Of French fries and TV shows

A different vision of the Republican candidate

A different vision of the Republican candidate

In other words, thoughts on the American presidential debate…

I have never been one much interested in the politics of the American presidential race. Of course, who the Americans will choose as their president affects us all, but the interminable run-up to the election, in which so much back stabbing goes on you can hardly keep track, just bores me no end! However I did think it was important to reflect upon the just gone debate between this year’s two candidates. Funnily enough, one of them makes me think of French fries and potatoe wedges, whilst the other reminds me of the TV show 24 and President David Palmer… This doesn’t say much for my cultural references but just goes to show how one can take this to the most uninteresting level.

But enough with the poor comparisons, and back to business. A video and a transcript for the debate can be found here on the New York times page. The debate is of course an interesting point in the presidential race as this is when the two candidates get to confront each other publicly and expose their differences. This is a great time for them to win over new voters, enforce the support they already have and show exactly what it is that makes them the candidate Americans want. And yet, the more I read on and the more I am amazed that we let these people go on for so long, without actually doing any of the above. On the contrary, what I note is more “back stabbing” or “blaming” as it were, as well as the “I’m better than you because…” talk which in fact is very childish! This does not make me trust the ability of either of the two men for now…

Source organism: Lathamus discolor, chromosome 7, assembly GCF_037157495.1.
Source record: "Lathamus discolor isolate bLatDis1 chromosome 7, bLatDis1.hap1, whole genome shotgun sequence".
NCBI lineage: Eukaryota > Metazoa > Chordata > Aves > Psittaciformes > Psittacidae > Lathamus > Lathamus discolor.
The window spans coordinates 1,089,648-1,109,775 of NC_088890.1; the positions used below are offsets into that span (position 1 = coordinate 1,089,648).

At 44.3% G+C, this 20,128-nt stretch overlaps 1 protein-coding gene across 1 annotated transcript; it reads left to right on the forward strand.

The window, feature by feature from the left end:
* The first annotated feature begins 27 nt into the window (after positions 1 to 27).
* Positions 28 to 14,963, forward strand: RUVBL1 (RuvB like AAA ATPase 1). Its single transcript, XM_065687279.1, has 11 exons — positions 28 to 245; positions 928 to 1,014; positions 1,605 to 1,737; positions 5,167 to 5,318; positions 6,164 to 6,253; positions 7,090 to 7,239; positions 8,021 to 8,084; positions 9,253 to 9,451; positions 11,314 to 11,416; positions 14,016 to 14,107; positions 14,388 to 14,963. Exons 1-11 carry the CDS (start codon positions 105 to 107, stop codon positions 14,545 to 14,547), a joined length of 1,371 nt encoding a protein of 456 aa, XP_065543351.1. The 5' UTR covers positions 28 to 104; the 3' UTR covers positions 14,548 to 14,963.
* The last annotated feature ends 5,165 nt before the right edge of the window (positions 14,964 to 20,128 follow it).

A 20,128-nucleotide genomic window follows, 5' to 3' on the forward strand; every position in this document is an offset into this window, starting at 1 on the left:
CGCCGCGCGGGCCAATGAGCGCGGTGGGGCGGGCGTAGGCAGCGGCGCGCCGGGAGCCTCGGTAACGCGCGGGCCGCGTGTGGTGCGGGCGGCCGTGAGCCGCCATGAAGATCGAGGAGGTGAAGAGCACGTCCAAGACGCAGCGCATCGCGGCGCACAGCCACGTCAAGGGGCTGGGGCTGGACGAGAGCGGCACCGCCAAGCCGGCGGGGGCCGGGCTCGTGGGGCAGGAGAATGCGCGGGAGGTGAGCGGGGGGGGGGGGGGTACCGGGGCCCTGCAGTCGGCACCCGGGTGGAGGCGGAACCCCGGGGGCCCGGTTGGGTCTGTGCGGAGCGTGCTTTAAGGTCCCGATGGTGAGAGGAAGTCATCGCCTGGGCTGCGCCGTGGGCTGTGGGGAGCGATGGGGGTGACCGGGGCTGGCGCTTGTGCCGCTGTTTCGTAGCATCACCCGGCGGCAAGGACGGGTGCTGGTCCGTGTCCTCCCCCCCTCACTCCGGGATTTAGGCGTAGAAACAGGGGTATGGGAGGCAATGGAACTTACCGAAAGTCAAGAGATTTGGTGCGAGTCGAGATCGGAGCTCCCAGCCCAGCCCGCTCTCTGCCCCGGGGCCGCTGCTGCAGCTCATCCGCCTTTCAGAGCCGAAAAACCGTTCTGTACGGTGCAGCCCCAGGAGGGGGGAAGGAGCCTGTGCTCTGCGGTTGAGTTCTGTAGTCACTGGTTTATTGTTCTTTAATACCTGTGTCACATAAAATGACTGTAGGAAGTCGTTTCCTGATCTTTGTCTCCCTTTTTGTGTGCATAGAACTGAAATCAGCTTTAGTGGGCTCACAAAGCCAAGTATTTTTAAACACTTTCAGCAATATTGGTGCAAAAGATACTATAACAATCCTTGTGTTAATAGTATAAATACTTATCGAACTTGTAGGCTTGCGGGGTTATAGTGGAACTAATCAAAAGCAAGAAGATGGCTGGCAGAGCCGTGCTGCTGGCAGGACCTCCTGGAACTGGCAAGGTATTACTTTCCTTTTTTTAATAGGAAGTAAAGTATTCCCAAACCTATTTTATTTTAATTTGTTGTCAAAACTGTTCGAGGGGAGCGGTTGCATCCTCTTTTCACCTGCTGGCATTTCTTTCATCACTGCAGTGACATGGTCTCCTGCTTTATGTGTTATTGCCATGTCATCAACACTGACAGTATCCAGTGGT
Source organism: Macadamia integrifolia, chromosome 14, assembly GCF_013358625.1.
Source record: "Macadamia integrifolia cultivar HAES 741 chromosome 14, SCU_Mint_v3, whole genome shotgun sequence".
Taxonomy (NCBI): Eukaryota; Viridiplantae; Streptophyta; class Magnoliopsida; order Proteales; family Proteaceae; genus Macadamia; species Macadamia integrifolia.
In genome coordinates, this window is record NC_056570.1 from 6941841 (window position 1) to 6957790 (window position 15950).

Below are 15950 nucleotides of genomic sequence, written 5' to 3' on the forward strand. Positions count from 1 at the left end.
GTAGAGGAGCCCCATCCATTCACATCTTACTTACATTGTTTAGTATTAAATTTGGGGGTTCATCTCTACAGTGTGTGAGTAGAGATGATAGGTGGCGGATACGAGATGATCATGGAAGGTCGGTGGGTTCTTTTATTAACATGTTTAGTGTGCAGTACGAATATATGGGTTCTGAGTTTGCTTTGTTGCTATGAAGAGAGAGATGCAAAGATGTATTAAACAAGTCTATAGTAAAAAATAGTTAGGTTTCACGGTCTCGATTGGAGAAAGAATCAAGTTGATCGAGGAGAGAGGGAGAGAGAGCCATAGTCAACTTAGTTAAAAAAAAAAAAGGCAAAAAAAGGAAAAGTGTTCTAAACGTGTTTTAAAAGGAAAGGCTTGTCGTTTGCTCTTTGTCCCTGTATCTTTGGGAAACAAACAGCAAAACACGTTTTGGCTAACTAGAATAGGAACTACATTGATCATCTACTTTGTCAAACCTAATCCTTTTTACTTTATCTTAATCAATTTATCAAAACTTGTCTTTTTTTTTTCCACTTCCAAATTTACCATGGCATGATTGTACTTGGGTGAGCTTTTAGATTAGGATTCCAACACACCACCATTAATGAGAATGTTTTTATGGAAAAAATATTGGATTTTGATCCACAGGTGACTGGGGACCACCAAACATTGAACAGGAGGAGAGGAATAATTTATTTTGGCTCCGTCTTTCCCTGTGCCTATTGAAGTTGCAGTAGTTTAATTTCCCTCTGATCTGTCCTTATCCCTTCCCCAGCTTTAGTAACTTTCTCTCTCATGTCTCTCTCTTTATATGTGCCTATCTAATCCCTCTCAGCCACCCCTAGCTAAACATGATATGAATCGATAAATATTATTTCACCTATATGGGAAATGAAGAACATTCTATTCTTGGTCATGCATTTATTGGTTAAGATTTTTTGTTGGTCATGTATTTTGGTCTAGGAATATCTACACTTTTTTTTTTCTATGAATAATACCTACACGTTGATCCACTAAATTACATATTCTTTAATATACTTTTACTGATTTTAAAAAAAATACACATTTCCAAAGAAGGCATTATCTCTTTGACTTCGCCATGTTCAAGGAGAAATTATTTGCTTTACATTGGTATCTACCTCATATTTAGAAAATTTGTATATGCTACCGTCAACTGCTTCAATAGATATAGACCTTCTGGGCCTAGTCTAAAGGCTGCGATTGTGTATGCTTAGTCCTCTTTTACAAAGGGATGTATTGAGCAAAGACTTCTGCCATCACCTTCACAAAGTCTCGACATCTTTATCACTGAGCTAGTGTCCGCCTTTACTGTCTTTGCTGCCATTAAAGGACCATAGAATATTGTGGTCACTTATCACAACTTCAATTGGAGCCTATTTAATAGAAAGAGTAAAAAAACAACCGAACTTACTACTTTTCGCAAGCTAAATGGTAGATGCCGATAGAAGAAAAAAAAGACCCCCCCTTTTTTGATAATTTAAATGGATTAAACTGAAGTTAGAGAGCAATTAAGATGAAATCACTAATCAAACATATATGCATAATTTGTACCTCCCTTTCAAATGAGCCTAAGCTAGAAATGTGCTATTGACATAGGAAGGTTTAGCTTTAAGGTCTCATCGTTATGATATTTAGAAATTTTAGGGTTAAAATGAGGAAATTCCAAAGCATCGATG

However, some interesting points strike me about this debate, other than the ones I have just mentioned. For a start, the two candidates rarely answer the question that Jim Lehrer asks them. They will reply on the topic but never to the point, which entails a lot of beating around the bush. In my opinion this shows a lack of willingness to talk openly. Both of them also miss a very important point Lehrer tries to make, when he asks them if they think the present financial crisis will affect their approach to the presidency once elected. It seems to me that this is of crucial importance and that if they have not taken this into consideration then this could be problematic. They cannot simply go ahead with the “original plan” as it were, regardless of the present financial situation.

I will not go into more detail on their comments on the financial crisis as this is not my area of expertise. However they also spend a considerable amount of time talking about issues such as Iraq, Afghanistan, Pakistan, Russia and Iran, and this interests me very much. It is interesting to note that on the questions of the “lessons of Iraq”, Senator McCain does nothing but state the obvious, whilst Senator Obama questions the original decision. In my opinion this is a good point because even though it is too late to do anything about it now, it nevertheless differentiates him from those who supported Iraq and helps him to stand out. It will also earn him brownie points with all the Americans who felt that the invasion of Iraq was the wrong decision in the first place.